Unorthodox Writing Tips 34 – It’s Time to get Real
Can I be honest with you? You won’t think less of me after I tell you this, will you? I’ve got one simple thing to say.
My writing sucks.
No, seriously. It’s awful. It’s been rejected time and again by publishers, agents, and editors big and small alike. It’s been turned down time and again. I’ve gotten a lot of rejection letters to prove that my writing is awful. Oh, sure I’ve had a couple published, but that doesn’t mean it’s all good. For the most part what I write is terrible.
Isn’t that what it means?
Remember what I posted last time? Quantity produces Quality. This little quote by Ray Bradbury should still be in your head. It should be branded onto your brain. You should understand what these three little words mean to you, me, and any writer out there. Can you have quality without quantity? Well sure, but if you produce a large amount of work, quality will happen if you want it to or not.
Many people work hard on one thing for a very long time. I did that. I spent nearly 12 years working on my first book. It sucked beyond compare. Even after many starts, stops, re-writes, edits, friends reading it and suggesting things. No matter what I did with that one piece, it still sucked. Oh, sure, there were parts in there that I liked and worked for the story’s betterment, but overall it was a big turd.
Then I wrote something else. And another thing. Then I worked on two things at the same time. I wrote even more works and I kept going writing more and more. I could see my work improving and I started sending out novels and short stories. I sent them where ever I could. I got a lot of rejections. Some day I’ll go back and add them up, but I knew rejection was part of the process. I tried to let it roll off me, but rejection sucks and a lot of rejection sucks even more.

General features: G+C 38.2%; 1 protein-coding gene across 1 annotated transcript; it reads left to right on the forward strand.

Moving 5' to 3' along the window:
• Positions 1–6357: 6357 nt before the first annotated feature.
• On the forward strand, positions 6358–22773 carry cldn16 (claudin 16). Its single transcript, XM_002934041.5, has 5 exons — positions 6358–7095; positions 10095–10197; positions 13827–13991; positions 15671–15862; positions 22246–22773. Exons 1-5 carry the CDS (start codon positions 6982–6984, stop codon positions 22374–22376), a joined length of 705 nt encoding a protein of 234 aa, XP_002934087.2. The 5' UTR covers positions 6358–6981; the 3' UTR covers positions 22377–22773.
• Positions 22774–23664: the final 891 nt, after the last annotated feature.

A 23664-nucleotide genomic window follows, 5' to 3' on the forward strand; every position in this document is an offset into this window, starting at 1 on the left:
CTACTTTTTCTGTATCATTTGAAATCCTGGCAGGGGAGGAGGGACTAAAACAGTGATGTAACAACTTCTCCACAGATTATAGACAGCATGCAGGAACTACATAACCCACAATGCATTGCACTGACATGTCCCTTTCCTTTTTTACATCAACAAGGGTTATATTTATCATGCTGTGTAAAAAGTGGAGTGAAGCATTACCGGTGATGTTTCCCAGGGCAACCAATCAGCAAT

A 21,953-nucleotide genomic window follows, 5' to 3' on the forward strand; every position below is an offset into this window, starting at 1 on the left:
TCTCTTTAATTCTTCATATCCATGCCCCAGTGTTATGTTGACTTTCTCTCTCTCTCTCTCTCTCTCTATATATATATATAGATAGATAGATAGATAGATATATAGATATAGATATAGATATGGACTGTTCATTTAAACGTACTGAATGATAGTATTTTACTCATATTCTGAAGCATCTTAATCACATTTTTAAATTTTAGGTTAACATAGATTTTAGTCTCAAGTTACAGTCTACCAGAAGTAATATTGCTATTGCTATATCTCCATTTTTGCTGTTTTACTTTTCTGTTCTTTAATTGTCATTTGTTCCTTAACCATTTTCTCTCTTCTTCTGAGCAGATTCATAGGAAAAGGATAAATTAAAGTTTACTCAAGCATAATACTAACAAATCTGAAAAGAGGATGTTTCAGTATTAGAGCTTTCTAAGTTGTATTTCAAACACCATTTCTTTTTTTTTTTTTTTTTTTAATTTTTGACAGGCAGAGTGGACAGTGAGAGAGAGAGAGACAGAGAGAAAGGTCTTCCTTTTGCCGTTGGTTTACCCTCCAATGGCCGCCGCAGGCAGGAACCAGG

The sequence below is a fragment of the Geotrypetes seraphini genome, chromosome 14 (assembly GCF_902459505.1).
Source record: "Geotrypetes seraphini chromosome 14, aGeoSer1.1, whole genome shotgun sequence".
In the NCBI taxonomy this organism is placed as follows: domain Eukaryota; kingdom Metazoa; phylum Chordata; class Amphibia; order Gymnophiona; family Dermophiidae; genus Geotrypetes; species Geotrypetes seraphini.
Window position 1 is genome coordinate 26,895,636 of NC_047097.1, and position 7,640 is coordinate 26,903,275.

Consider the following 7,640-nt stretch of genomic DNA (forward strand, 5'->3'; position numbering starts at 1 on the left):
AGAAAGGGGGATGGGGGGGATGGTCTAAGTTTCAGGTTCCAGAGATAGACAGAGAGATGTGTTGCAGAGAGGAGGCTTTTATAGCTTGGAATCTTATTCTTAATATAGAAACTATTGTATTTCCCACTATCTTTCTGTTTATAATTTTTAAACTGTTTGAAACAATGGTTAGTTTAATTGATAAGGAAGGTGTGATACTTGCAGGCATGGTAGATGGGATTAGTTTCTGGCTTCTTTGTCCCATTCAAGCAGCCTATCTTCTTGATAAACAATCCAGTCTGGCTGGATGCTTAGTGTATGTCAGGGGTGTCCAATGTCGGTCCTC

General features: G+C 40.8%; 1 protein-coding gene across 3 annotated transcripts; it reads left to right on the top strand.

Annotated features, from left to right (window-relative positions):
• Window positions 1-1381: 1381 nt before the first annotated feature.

Know who else got rejections? Ray Bradbury. He got rejected 499 times before he got a publication on his 500th try. Stephen King had a nail he would push rejection letters onto and then he’d go back to writing his next story. Tobias Buckell recently posted about his rejection counts (I admire his tracking ability and wish I had done the same when I had started doing this writing business). Even Scott Sigler suffered the rejection merry-go-round of write, submit, get rejected, submit somewhere else.
You’ve been told this before and you’ll hear it again and again: No one is an overnight success. I’ve said many times, writing is hard work. It takes a lot of perseverance. It takes a level of commitment most are not capable of. It requires you to grow a thick skin and continue pushing your work out there in the face of rejection, bad reviews, and more rejection. Your writing sucks. My writing sucks. Everyone has writing that sucks at some point.
But you can never make it better if you don’t write it. You need to start some where and you need to start some time. You can’t just let the fact that your writing is awful get in the way of you getting it out there for people to read, critique, and share. If you don’t write, you won’t learn. If you don’t share, you won’t learn. If you don’t read, you won’t learn. It’s a long road you must walk. You will suffer rejection. You will get people that hate your work. It’s going to happen. Not everyone will think your writing is awesome.
You will find people that do love your writing, though. There will be people that clamor for more. They will be the few that understand what you wrote and want more of it from you. Unless you get the words down you will never find those people. If you never get the words written you won’t get those rejection letters to learn from. You won’t be able to share those stories with your friends and watch them cringe as they read that awkward phrase and ask you what you meant. That means you won’t learn what you did wrong and get better. You won’t have that story that does work and does connect with readers.
So get out there and write and know it’s going to suck. Know that it will get rejected. Understand that it will take time before it sees the light of day and readers will get it and understand it and enjoy it. As difficult as it is to get the words down on the page, it’s far more difficult to get them published. It’ll be worth it in the end and you’ll be far happier that you didn’t give up on your piece and just let it flounder in uncertainty. Write those bad stories. Write a lot of them. Eventually you’ll have a gem hidden among those awful stories and you can move forward from there. If you don’t start, you’ll never finish. If you don’t suck, you’ll never be great.
Get out there and write. A lot!
Until Next Time!